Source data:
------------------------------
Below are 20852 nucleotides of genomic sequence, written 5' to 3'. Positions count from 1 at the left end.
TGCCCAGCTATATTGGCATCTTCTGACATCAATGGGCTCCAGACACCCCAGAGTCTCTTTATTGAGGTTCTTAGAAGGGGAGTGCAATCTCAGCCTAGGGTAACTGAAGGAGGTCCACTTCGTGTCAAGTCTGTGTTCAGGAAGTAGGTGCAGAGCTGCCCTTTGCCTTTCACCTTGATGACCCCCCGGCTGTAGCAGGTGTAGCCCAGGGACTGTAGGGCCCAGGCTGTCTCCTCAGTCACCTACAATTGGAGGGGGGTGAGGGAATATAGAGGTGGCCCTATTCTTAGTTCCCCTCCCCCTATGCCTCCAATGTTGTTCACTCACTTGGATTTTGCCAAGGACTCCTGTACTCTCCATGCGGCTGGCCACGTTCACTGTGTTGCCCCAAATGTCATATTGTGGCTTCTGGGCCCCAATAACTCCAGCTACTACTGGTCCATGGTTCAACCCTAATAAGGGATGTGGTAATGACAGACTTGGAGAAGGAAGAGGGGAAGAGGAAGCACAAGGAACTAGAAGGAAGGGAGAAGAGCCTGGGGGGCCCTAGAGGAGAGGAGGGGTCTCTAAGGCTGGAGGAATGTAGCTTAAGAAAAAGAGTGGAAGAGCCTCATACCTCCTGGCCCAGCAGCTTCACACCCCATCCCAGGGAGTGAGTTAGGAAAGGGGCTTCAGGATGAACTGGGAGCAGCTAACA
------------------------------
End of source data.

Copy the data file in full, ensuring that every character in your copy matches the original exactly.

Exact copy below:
Below are 20852 nucleotides of genomic sequence, written 5' to 3'. Positions count from 1 at the left end.
TGCCCAGCTATATTGGCATCTTCTGACATCAATGGGCTCCAGACACCCCAGAGTCTCTTTATTGAGGTTCTTAGAAGGGGAGTGCAATCTCAGCCTAGGGTAACTGAAGGAGGTCCACTTCGTGTCAAGTCTGTGTTCAGGAAGTAGGTGCAGAGCTGCCCTTTGCCTTTCACCTTGATGACCCCCCGGCTGTAGCAGGTGTAGCCCAGGGACTGTAGGGCCCAGGCTGTCTCCTCAGTCACCTACAATTGGAGGGGGGTGAGGGAATATAGAGGTGGCCCTATTCTTAGTTCCCCTCCCCCTATGCCTCCAATGTTGTTCACTCACTTGGATTTTGCCAAGGACTCCTGTACTCTCCATGCGGCTGGCCACGTTCACTGTGTTGCCCCAAATGTCATATTGTGGCTTCTGGGCCCCAATAACTCCAGCTACTACTGGTCCATGGTTCAACCCTAATAAGGGATGTGGTAATGACAGACTTGGAGAAGGAAGAGGGGAAGAGGAAGCACAAGGAACTAGAAGGAAGGGAGAAGAGCCTGGGGGGCCCTAGAGGAGAGGAGGGGTCTCTAAGGCTGGAGGAATGTAGCTTAAGAAAAAGAGTGGAAGAGCCTCATACCTCCTGGCCCAGCAGCTTCACACCCCATCCCAGGGAGTGAGTTAGGAAAGGGGCTTCAGGATGAACTGGGAGCAGCTAACA